Jalene Cruz will be involved in the Intertrust Cayman Islands Marathon this weekend, whether she is fit to run or not.
She is registered for the full marathon, but has been hampered by a bad case of iliotibial band syndrome (knee pain), which she has had treatment for over the last couple of weeks.
Of all of the injuries that can beset runners, this one is one of the most common and one of the most frustrating.
It usually affects relative novice athletes like Cruz who, just when they are really getting accustomed to training on a regular basis, begin to experience lateral knee pain during a run.
The pain becomes severe and forces the runner to stop. By the next day the pain is gone. However, each time that the athlete tries to run again, the pain returns.
That is what Cruz is experiencing, but she is determined to line up outside Breezes by the Bay on Sunday and complete the 26.2 miles, even if it’s at a pedestrian pace.
“The injury is being particularly stubborn at the moment and it’s preventing me from running,” Cruz said, who is resigned to not running a personal best this time because of it. “I would be really happy just being out on the road. I am worried that I might have to withdraw from the race at the last minute if the pain does not subside.
“It’s really frustrating but there is nothing I can do now but hope for the best.”
Her worst case scenario is that she withdraws and volunteers at Jerome Ameline’s water station and cheers on the runners instead.
Even if Cruz has to pull out, she reckons it’s been an “amazing” sporting year, highlighted by a couple of surprising podium finishes.
A smoker and couch potato not so long ago, Cruz’s transformation has been dramatic.
“It’s been a very humbling year and I hope my injury does not stick around for much longer as I look forward to an even more exciting sporting year ahead.”
This year she participated in several 5K and 10K charity runs, the Stride Against Cancer half-marathon, Mercuryman relay (half-marathon), 50K Off the Beaten Track ultramarathon (third female), Duathlon (third female), 100-mile Feed Our Future Ride, Kiwanis bike-athon, Stroke and Stride, Halloween 30K Solo run (third female), Wednesday Night Running Club handicap race (third overall). “Are you starting to see a pattern here?” she laughed. Only a handful of seasoned locals are capable of beating her now.
Then she did the New York City Marathon, and last week Pedal to the Point bike ride from the Turtle Farm to Rum Point.
The New York City Marathon was definitely the highlight for Cruz, her second big run, following the Cayman marathon last year. Wearing her Wednesday Night Running Club vest, Cruz ran a personal record in the Big Apple of 3 hours, 50 minutes, improving her Cayman time by 12 minutes.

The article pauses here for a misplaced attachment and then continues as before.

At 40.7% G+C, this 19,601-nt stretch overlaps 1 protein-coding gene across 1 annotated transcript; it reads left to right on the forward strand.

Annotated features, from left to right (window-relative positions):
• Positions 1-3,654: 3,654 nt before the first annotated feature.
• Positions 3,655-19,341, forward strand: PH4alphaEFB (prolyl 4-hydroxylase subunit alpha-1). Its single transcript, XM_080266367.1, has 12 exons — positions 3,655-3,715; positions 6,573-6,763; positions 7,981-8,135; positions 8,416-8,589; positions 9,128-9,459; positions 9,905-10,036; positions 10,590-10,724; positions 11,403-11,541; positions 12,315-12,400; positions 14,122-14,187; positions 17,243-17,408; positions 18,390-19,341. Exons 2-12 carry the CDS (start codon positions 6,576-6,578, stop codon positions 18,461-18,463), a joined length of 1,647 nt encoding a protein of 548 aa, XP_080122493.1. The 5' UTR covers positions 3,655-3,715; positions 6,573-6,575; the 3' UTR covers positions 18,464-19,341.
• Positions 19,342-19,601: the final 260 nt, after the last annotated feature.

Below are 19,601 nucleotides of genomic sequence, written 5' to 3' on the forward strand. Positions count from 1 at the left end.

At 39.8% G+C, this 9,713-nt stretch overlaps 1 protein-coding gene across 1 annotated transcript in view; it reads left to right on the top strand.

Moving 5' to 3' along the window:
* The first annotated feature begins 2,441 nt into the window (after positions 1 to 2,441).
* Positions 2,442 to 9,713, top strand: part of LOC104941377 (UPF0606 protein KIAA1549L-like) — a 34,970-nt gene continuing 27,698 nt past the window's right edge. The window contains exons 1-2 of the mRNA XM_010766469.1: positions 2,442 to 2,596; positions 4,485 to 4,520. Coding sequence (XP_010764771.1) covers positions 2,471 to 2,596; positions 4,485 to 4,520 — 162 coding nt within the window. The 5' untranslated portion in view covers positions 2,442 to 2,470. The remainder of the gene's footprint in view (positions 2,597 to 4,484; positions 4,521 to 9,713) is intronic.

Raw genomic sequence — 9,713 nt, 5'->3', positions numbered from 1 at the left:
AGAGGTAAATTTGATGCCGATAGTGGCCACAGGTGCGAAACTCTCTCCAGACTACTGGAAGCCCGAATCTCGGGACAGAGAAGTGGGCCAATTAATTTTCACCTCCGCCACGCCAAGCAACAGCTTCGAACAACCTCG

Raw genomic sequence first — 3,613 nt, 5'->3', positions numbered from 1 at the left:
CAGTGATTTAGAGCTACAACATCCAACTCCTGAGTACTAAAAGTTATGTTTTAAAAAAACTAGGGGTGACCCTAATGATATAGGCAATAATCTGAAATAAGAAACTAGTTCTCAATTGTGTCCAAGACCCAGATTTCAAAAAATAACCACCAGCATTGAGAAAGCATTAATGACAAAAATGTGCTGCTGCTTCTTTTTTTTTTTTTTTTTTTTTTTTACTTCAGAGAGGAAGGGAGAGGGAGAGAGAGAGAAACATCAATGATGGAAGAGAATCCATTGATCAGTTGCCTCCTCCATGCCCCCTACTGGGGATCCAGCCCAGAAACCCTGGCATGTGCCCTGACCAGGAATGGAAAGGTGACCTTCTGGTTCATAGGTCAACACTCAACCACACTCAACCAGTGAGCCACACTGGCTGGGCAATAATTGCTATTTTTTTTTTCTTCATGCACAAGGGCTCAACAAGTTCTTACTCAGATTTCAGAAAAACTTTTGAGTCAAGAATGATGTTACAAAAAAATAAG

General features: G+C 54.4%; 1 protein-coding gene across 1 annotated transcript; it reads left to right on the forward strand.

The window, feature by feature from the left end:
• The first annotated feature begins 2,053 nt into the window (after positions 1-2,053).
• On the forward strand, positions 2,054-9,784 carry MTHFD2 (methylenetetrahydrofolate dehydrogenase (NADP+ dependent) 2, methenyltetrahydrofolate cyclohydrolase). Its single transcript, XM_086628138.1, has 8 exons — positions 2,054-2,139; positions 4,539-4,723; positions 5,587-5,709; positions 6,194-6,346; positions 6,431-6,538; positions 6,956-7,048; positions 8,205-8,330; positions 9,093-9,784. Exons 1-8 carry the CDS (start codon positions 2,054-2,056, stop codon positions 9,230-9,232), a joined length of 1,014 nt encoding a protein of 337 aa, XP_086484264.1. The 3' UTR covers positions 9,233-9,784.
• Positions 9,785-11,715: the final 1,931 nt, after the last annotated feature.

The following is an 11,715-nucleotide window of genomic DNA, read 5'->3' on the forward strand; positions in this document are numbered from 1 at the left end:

“New York was such an amazing, inspiring day, running through the five boroughs of the city amongst tens of thousands of runners of all abilities across the globe. I feel very fortunate to be a part of it.”
Apart from the knee injury, Cruz had a cycling accident at Pedal to the Point. She needed treatment but sees it as a badge of honor. “At least I can now call myself a proper cyclist [laughs]. It could have been a lot worse. I have seen and heard of a lot worse biking accidents in Cayman so I am glad I only ended up with a popped chin.”
Her sporting aim next year is to complete her first triathlon. Cruz has been more focused on swimming lately and if she improves enough by the time of the Mercuryman half-Ironman in January, assuming her ITBS injury is healed within the next week or two, Cruz will sign up just for the experience. The race consists of a 1.2 mile swim, 56 mile bike and 13.1 mile half-marathon run.
She is also trying to get into the London marathon in April.
“After running one of the world’s biggest marathons in New York, I feel the need to run at least one major marathon every year. It was that great of an experience.”
Cruz will be one of many newbies to the Cayman triathlon scene, which seems to be the fastest growing sport in Cayman. It is extremely well run and the fact that Trevor Murphy and Claire Griffin have introduced chip timing to all races helps.
“I think a lot of people like to challenge themselves to see what their bodies are capable of,” Cruz said. “I, for instance, started playing with the idea of taking on a triathlon because I thought why not do all three disciplines in one sporting event if I can already cycle and run. Now comes the challenging part, though – swimming!”
Many more Filipinos are getting involved in sports events and Cruz puts that down to the her community generally being tightly knit.
“We all like doing things together as a group,” she said. “So if one participates in events, many are encouraged to do so as well. Filipinos have always been involved in sporting events though, mainly basketball and volleyball, only now they have expanded to running, cycling and even triathlons.
Aside from all the sporting activities, Cruz also practices yoga every day. “With my current injury, yoga has been my main activity. I also enjoy scuba diving and hunting lionfish, although I do not dive as much as I used to anymore.”
She also loves to travel. Marathons and triathlons have given her a new and extremely good reason to discover new places.